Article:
As the Roman Catholic Church marked the 50th anniversary of the major Humanae Vitae encyclical, which prohibited the use of condoms and contraceptives, a worldwide survey from a Catholic pro-choice group found that large majorities of Catholics disagree with the ban.
Catholics for Choice revealed last week statistics from a survey it carried out on people who identify as Catholic, asking them whether they agree or disagree with Pope Paul VI's document that said using such birth control methods is morally wrong.
As many as 91 percent of Catholics in Ireland said that they disagree with the ban, while only six percent said that they agree. In the United States, 67 percent were opposed to such a ban, while 17 percent agreed with it.
In other major Catholic countries, the results were a bit more split, but still majorities expressed their disagreement with the stance.
In Kenya, Colombia, and the Philippines, 58, 56 and 52 percent, respectively, of people said that they disagree with the prohibition of condoms and contraceptive pills.
In Ireland, which in May voted to legalize abortion in a national referendum, the survey was carried out on 970 residents, with a margin of error of plus or minus 3.8 percentage points.
In the U.S., 1,000 Catholics completed the interview, with a margin of error of plus or minus 3.6 percentage points.
The 50th anniversary of the Humanae Vitae was marked on Wednesday, with church leaders, such as Bishop of Arlington Michael F. Burbidge, insisting that it "confirmed the beauty of the Church's teaching on married love and the transmission of life."
"The wisdom of 'Humanae Vitae' still rings true in our time and reminds us that marriage lived according to God's plan brings happiness and fruitfulness to the couple and their relationship," Burbidge wrote in The Arlington Catholic Herald in June.
"Since the time it was published, the warnings contained within Humanae Vitae have been realized to a devastating and tragic degree as the negative societal consequences and disregard of the life-giving and love-giving aspects of marriage continue," he added.
Still, the bishop argued that "the truths of Humanae Vitae are eternal."
"Its practical approach to intimate love, marriage, and the dignity of the human person can transform society and the Church, drawing all people closer to God through a proper understanding of how he made us to share life and love in the sacred bond of marriage," he continued.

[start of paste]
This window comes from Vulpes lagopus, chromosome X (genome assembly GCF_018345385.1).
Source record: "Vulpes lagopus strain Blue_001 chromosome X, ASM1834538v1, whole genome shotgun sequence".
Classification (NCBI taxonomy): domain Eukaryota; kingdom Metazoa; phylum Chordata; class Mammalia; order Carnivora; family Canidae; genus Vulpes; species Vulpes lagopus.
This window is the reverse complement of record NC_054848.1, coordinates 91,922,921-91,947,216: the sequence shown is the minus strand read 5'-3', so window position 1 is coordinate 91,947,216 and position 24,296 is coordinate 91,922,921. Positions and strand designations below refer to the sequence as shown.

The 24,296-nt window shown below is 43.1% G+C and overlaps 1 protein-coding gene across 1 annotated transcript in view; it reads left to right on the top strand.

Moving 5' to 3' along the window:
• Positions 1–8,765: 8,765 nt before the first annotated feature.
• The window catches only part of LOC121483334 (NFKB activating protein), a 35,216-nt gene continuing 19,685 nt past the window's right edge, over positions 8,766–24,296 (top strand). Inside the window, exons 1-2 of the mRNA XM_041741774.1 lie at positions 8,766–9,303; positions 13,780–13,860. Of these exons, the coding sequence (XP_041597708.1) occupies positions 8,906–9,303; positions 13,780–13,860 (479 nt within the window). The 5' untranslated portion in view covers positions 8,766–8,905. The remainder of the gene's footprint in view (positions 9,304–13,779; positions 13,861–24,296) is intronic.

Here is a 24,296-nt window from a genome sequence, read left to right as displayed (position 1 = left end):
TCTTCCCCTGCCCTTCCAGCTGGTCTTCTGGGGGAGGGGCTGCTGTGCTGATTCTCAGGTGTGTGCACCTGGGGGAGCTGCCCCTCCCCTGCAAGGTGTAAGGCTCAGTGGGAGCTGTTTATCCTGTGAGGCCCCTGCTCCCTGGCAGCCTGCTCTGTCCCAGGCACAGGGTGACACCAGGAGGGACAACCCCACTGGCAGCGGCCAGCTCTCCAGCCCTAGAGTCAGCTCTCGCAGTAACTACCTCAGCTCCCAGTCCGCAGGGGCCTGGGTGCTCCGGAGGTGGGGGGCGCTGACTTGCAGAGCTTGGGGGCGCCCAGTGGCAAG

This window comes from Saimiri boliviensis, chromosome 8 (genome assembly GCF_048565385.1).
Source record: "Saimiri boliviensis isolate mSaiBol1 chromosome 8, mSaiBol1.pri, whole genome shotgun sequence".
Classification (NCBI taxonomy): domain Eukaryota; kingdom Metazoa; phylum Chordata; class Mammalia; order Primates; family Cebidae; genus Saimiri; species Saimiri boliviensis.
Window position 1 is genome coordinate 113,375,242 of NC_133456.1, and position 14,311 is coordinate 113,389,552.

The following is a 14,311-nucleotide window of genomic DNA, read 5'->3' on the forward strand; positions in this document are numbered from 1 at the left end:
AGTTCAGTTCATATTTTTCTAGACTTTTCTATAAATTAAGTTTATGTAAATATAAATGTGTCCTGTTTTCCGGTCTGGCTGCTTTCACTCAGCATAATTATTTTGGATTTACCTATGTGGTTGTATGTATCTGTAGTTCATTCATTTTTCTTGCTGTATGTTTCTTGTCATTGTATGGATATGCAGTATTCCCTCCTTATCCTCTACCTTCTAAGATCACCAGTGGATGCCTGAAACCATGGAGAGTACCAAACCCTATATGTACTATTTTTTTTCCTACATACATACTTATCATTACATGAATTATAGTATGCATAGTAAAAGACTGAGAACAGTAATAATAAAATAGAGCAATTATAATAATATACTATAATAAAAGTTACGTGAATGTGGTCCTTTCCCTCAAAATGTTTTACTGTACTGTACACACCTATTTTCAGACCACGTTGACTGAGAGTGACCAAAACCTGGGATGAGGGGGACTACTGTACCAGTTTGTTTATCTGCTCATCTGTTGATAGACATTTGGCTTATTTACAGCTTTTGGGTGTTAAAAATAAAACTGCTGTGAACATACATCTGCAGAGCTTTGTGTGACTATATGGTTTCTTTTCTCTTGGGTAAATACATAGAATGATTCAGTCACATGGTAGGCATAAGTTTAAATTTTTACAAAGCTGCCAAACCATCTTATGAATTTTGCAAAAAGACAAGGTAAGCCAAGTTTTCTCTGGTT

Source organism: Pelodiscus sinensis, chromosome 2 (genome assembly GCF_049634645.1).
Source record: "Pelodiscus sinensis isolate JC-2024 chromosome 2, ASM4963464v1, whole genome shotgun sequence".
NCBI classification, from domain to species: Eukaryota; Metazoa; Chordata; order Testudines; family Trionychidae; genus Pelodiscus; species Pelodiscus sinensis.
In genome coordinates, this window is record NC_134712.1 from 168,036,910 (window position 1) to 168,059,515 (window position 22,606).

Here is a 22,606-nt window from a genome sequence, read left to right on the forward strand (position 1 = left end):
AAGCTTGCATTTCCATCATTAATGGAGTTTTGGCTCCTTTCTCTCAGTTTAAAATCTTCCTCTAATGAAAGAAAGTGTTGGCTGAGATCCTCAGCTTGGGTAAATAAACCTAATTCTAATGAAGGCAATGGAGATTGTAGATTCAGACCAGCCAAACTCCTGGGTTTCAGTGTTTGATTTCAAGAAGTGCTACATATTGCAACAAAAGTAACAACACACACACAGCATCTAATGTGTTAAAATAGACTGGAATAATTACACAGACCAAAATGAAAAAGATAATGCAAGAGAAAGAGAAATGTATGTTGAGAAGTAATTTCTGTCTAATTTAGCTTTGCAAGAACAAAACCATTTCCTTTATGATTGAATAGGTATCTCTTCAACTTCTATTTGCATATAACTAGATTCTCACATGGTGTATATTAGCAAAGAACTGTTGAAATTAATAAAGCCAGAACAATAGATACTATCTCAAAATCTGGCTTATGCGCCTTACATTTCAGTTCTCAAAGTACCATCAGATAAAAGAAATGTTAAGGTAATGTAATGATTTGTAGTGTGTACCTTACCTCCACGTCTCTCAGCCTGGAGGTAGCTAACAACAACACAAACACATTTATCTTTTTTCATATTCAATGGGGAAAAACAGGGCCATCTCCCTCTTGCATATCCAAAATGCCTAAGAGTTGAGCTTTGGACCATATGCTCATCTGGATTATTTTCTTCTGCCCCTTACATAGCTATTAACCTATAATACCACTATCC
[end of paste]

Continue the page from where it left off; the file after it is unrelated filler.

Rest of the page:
Pope Paul VI wrote in his encyclical that "Married love particularly reveals its true nature and nobility when we realize that it takes its origin from God, who 'is love,' the Father 'from whom every family in heaven and on earth is named.'"
Regarding sex, he wrote: "The sexual activity, in which husband and wife are intimately and chastely united with one another, through which human life is transmitted, is, as the recent Council recalled, 'noble and worthy.' It does not, moreover, cease to be legitimate even when, for reasons independent of their will, it is foreseen to be infertile. For its natural adaptation to the expression and strengthening of the union of husband and wife is not thereby suppressed.
"The fact is, as experience shows, that new life is not the result of each and every act of sexual intercourse. God has wisely ordered laws of nature and the incidence of fertility in such a way that successive births are already naturally spaced through the inherent operation of these laws. The Church, nevertheless, in urging men to the observance of the precepts of the natural law, which it interprets by its constant doctrine, teaches that each and every marital act must of necessity retain its intrinsic relationship to the procreation of human life."
On birth control, the former pope declared that "the direct interruption of the generative process already begun and, above all, all direct abortion, even for therapeutic reasons, are to be absolutely excluded as lawful means of regulating the number of children."
He also condemned "direct sterilization" as well as "any action which either before, at the moment of, or after sexual intercourse, is specifically intended to prevent procreation—whether as an end or as a means."
Predicting the consequences of using artificial birth control methods, he stressed that "a man who grows accustomed to the use of contraceptive methods may forget the reverence due to a woman, and, disregarding her physical and emotional equilibrium, reduce her to being a mere instrument for the satisfaction of his own desires, no longer considering her as his partner whom he should surround with care and affection."
Overall, it would open the way for "marital infidelity and a general lowering of moral standards," he warned.
Father Jeffrey F. Kirby, parish priest of Our Lady of Grace Parish in Indian Land, South Carolina, argued in Crux earlier this week that the point of Humanae Vitae is not to call out the evils of birth control or to repress sexuality.
"While the document's points are often ill-presented, they are, nonetheless, rightly and beautifully grounded on the gift of life. This doctrine flourishes upon the basic premise that life is a mystery to be lived, and not a problem to be solved. As a gift, life makes the most sense and is closer to God when it is shared in love," Kirby argued.